How To Learn More About Ishikawa Diagrams

To learn more about Ishikawa diagrams, there are several resources and approaches you can explore:

● There are numerous books and publications available that delve into the concept, applications, and practical use of Ishikawa diagrams. Some recommended books include "Introduction to Quality Control" by Kaoru Ishikawa and "The Quality Toolbox" by Nancy R. Tague.

● Many online platforms offer courses and tutorials on quality management and problem-solving methodologies that cover Ishikawa diagrams. Websites like Udemy, Coursera, YouTube,,, and LinkedIn Learning provide a range of courses, articles and videos taught by industry experts.

● Explore resources provided by quality management organizations such as the American Society for Quality (ASQ), the International Organization for Standardization (ISO), or the Six Sigma Institute. These organizations often offer training materials, webinars, and publications related to Ishikawa diagrams.

● Studying real-world case studies and examples can enhance your understanding of how Ishikawa diagrams are applied in different industries and problem-solving scenarios. Look for case studies in quality management books or publications or search for relevant examples online.

● The best way to learn about Ishikawa diagrams is to practice creating them and applying them to real or hypothetical problems. Start by identifying a problem or effect, create an Ishikawa diagram to analyze the potential causes, and validate the causes through data analysis or expert input.

● Engage with professionals in the field of quality management, problem-solving, or process improvement. Attend industry conferences, seminars, or webinars to network and learn from experts who have experience with Ishikawa diagrams.

How To Get Certified In Lean Six Sigma

To get certified in Lean Six Sigma, you can follow these general steps:

Sign up with an IASSC accredited organization like

★ Lean Six Sigma certifications are available at different levels, such as Yellow Belt, Green Belt, Black Belt, and Master Black Belt. Decide which level aligns with your experience, role, and career goals.

★ Research different certification bodies that offer Lean Six Sigma certifications. Some well-known organizations include the American Society for Quality (ASQ), International Association for Six Sigma Certification (IASSC),, and Lean Six Sigma Institute (LSSI).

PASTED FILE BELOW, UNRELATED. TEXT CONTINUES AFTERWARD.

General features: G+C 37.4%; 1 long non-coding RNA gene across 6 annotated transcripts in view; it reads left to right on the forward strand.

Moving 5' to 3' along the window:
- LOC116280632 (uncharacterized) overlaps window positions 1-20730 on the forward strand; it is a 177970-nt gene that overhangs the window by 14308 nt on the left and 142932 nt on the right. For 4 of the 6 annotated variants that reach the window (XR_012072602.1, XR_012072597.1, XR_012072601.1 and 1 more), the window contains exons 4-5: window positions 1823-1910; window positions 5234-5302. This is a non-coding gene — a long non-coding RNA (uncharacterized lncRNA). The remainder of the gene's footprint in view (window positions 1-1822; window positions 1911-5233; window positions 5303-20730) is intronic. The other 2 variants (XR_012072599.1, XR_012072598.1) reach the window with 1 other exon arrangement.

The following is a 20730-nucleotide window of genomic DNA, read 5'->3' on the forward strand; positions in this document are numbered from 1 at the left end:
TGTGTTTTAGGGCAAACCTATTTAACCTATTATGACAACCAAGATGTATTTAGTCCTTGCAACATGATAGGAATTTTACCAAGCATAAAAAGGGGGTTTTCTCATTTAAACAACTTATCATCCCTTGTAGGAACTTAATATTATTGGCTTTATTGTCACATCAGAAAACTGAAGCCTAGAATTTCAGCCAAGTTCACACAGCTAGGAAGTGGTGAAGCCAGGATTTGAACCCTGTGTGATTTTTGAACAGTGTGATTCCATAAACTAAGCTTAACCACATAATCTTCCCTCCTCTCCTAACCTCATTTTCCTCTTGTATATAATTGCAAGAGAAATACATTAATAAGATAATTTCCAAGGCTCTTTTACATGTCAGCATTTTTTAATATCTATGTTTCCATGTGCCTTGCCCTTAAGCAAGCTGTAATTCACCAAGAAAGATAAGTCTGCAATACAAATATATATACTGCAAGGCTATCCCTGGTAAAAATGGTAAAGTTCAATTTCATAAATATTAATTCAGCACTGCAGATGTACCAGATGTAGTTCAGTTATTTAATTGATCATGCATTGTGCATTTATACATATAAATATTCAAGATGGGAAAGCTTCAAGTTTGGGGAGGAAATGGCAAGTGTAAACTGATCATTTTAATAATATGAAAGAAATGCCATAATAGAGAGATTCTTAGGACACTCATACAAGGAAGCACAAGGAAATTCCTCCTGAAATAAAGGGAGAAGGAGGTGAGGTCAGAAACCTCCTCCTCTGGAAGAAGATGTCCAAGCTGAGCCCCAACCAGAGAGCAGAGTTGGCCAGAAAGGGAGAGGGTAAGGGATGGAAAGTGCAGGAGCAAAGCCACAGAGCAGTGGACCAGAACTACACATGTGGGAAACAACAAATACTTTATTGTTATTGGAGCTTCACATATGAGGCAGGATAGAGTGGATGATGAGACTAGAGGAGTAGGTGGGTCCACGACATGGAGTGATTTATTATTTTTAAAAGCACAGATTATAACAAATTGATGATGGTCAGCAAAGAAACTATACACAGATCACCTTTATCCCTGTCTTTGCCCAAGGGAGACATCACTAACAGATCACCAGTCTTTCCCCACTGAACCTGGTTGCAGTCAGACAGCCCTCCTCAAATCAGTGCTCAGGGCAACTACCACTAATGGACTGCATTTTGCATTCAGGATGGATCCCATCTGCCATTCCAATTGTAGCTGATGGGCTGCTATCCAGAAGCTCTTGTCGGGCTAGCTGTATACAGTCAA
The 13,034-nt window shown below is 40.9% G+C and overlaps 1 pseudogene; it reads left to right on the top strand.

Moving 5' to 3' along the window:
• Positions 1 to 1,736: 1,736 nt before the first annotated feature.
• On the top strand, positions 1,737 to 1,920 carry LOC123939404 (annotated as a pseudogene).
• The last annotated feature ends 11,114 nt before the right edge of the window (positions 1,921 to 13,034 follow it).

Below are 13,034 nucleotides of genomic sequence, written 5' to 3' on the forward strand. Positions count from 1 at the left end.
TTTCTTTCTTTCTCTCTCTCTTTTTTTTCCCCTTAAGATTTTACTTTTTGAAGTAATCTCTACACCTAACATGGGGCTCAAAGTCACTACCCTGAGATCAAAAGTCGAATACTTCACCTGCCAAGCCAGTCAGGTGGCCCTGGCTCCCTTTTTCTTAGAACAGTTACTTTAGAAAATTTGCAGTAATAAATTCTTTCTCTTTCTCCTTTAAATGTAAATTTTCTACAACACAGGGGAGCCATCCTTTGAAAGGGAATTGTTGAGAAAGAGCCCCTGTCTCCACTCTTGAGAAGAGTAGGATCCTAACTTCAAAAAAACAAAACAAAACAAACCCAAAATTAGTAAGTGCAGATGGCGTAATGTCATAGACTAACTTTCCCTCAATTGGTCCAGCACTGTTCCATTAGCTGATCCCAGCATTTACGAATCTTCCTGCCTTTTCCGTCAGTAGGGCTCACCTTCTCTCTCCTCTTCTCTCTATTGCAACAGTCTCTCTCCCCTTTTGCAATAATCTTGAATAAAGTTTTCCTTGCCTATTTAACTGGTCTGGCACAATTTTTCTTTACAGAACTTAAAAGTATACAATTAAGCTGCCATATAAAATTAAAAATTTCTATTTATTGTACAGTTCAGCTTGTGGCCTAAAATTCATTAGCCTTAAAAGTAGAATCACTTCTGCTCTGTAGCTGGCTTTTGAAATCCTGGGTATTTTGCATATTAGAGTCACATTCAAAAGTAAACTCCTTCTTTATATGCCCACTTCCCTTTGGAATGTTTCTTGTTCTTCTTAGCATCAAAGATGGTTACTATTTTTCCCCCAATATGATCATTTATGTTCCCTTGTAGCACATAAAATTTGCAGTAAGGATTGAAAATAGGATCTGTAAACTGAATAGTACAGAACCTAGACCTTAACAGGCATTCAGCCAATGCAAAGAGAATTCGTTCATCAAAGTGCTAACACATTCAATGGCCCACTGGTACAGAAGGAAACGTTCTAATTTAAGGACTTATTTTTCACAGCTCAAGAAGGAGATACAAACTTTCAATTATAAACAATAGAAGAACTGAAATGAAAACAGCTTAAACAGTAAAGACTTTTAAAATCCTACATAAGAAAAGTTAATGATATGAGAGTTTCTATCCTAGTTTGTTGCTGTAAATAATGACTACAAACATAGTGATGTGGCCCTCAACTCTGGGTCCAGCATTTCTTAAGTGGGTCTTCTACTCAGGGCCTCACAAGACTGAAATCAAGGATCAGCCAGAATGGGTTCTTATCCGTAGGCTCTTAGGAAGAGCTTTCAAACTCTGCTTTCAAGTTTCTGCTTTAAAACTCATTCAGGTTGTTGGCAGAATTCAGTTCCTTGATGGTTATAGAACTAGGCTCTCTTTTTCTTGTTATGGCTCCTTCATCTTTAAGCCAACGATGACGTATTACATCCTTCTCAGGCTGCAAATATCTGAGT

★ Once you've chosen a certification body, explore their certification programs and requirements. Each body may have different criteria, training options, and exam formats.

★ Enroll in a Lean Six Sigma training program that aligns with your chosen certification level. Training options can include classroom-based training, online courses, or a combination of both.

★ Dedicate time to study the Lean Six Sigma methodologies, tools, and concepts covered in the training program. Review course materials, textbooks, and recommended resources. Practice applying Lean Six Sigma principles to real-world scenarios and problem-solving situations.

★ After completing the training, you will need to pass a certification exam to earn your Lean Six Sigma certification. The exam format and passing criteria will vary depending on the certification body.

★ Some certification programs may have a practical experience requirement, where you need to apply Lean Six Sigma principles and complete a project within your organization or complete a simulation.

★ Submit Certification Application: Complete the certification application process, which may include submitting your exam results, project documentation (if applicable), and other required information. Pay any applicable certification fees.

Frequently Asked Questions About an Ishikawa Diagram

What is the difference between a fishbone and an Ishikawa Diagram?

There is no fundamental difference between a fishbone diagram and an Ishikawa diagram. In fact, the terms "fishbone diagram" and "Ishikawa diagram" are often used interchangeably to refer to the same type of diagram.

The fishbone diagram is so named because of its visual resemblance to a fish skeleton, with the problem or effect represented as the fish's head and the causes represented as the bones branching out from the spine. The term "Ishikawa diagram" is derived from its creator, Kaoru Ishikawa, a quality control expert who popularized the use of this diagram in problem-solving and quality management.

What is the difference between brainstorming and Ishikawa Diagram?

Brainstorming is a technique used to generate ideas and possibilities, while Ishikawa Diagrams are tools used to analyze and categorize the causes contributing to a problem. Brainstorming is more focused on creative idea generation, while Ishikawa Diagrams provide a visual framework for cause-and-effect analysis. Both techniques can be used in conjunction to facilitate problem-solving and generate potential solutions.